by Satish Sekar © Satish Sekar July 6th 2008
Marcos Senna da Silva got his big break in the summer of 2002. Just over an hour to the north of Valencia, an up and coming club named Villarreal was preparing to make an impression. It wasn’t a much-heralded signing at the time, but Marcos Senna would become a popular and important player for Villarreal – a club with ambition.
They built their team around Juan Roman Riquelme then, attracting players of the quality of the Argentinean attacking defender Juan Pablo Sorín, the Mexican forward Guillermo Franco and Uruguayan strike partner Diego Forlán, among others. Of that impressive quartet, Forlán and Sorín have been sold and Riquelme finally persuaded Villarreal to allow him to return to Argentinean giants Boca Juniors permanently in January 2008.
Franco remains at the club, but new talent arrived such as Giuseppe Rossi. Jon Dahl Tomasson also arrived in the January transfer window of 2007. Both signings became permanent last summer. Franco still faces stiff competition for playing time. Senna extended his contract in 2006. His abilities won him many admirers, including Manchester United’s Sir Alex Fergusson, Luis Aragonés and Arsenal’s Arsène Wenger.
An unexpected run to the semi-final of the 2005-06 Champions League showed how far the unfancied club had come, even though the following season was a let down that left Villarreal in need of the Intertoto Cup as a route into Europe. An early exit allowed them to concentrate on La Liga.
“I want to win a Primera División title with Villarreal,” says Senna. “It is a great club that is growing and is continuing to grow. It would be wonderful to win a title with this club.”
Villarreal worked hard and emerged as the only challenger to Real Madrid who eventually won the title comfortably. It was however, Villarreal’s best ever finish – one that pushed Barcelona into having to qualify for Champions League football. Senna played an important part in the emergence of Villarreal as genuine title contenders.
The Tank’s performances in the engine-room of Villarreal’s midfield had not gone unnoticed at international level either. Senna gained Spanish citizenship in 2005. Aragonés monitored his progress carefully. In March 2006 Senna made his début for Spain against la Côte d’Ivoire.
“When I was chosen to play for Spain it was a dream come true,” says Senna. “I had been trying to play at international level for years.”
Having lost his place, Senna’s form in Villarreal’s unlikely push for the title earned him a recall for the European Championship. He seized the chance and became an essential part of Aragonés’ plans. Senna has sixteen international caps to date including the final of the European Championship.
In October 2004 Aragonés’ misguided attempt to motivate José Antonio Reyes by describing Thierry Henry as ‘negro de mierda’ backfired spectacularly. Aragonés was fined for his comments, but still believes that he did nothing wrong. He eventually persuaded a Madrid court to overturn the fine and part of the verdict on February 7th 2007.1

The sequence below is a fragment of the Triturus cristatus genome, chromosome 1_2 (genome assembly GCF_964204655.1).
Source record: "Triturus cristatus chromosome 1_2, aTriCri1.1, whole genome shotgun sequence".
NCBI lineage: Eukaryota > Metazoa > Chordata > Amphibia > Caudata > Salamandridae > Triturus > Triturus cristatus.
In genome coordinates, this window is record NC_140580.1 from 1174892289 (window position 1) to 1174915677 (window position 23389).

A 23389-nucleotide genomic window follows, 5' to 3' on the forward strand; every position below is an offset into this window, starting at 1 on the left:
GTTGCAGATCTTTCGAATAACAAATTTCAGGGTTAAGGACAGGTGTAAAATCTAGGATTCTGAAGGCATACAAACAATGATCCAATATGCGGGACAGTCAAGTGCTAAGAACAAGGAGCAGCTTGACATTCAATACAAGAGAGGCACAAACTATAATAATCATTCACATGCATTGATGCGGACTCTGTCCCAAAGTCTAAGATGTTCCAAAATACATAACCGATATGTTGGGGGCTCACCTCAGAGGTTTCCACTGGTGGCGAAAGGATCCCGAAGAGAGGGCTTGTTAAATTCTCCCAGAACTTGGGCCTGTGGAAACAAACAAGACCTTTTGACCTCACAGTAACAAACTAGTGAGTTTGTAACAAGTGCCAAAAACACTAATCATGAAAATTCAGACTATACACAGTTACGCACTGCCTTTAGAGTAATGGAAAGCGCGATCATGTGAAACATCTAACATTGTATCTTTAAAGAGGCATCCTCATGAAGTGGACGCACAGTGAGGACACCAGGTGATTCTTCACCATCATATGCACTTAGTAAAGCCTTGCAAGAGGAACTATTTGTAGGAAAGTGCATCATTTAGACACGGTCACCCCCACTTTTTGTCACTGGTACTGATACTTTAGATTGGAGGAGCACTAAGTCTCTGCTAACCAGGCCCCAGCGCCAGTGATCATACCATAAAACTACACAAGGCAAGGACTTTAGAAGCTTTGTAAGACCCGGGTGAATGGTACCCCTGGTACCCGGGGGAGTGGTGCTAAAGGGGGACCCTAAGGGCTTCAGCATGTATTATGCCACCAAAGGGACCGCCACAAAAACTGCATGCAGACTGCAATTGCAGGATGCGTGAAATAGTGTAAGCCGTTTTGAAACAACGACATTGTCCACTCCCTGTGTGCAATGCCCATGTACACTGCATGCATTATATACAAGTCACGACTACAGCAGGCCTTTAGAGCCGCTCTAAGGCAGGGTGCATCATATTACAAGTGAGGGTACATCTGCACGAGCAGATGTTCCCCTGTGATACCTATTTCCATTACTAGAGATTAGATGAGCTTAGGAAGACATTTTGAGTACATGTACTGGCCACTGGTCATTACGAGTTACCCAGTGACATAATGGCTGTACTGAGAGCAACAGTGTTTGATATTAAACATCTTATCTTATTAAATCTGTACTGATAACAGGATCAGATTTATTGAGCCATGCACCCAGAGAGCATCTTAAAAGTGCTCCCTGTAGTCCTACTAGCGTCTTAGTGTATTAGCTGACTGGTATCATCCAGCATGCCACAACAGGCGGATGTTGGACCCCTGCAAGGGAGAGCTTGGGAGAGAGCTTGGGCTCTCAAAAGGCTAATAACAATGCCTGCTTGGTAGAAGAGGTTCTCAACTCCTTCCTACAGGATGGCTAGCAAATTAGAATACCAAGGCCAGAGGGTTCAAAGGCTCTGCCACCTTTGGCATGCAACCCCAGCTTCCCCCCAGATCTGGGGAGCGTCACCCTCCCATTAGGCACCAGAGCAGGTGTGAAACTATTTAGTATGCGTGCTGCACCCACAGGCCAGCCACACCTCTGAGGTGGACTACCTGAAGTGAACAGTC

Many believe that it was a technicality. Aragonés was even seen as the victim by some in Spain who resented being told what to think, but after the shameful monkey-chanting of black England players from all over the stadium came sober reflection. Nevertheless, no less an authority on racism in football than Samuel Eto’o is adamant that Aragonés is not racist.
And Senna is equally convinced that Spain is not a racist country and nor are its fans. His experiences tell him otherwise. “In the years that I have played in Spain I have never experienced racism,” says Senna. “Supporters of other teams accepted me immediately when I play for Spain. I have nothing bad to say about them. They have treated me very well. Thanks be to God I have never experienced strong racism from any of the players, or in any stadium in Spain.”
Big Boots to Fill
Controversial or not, Aragonés has proved that he has no problem selecting black players. No black man had ever played for Spain in the World Cup finals before Germany 2006. Despite his reputation outside of Spain, Aragonés not only selected a black player in his squad – Senna – but an Argentine-born player as well in Getafe’s Mariano Pernía, who joined Atlético de Madrid after the World Cup.
Pernía is far from the first Argentine-born player to represent Spain. The great Alfredo di Stéfano did so decades ago. And Spain also had other foreign-born legends play for them, including the late great Ferenc Puskás and his compatriot Ladislao Kubala, who was recently voted Barcelona’s greatest ever player.
The first foreign-born player to represent Spain was another Barcelona legend. Born in the Philippines, for whom he also played, Paulino Alcántaro Riestrá, distinguished himself for both club and country in the 1920s. And Senna has added to that distinguished list. No doubt others will soon follow.
“The greater presence of migrants in all Western European countries is gradually being reflected in all areas of life,” said Piara Powar – Director of Kick It Out. “This includes sport, where high profile individuals such as Marcos Senna are playing a crucial role in setting out new identities. The presence and efforts of individuals like Marcos Senna will be crucial to achieving change.”
1 See Cracks Open and Cracks and Chasms.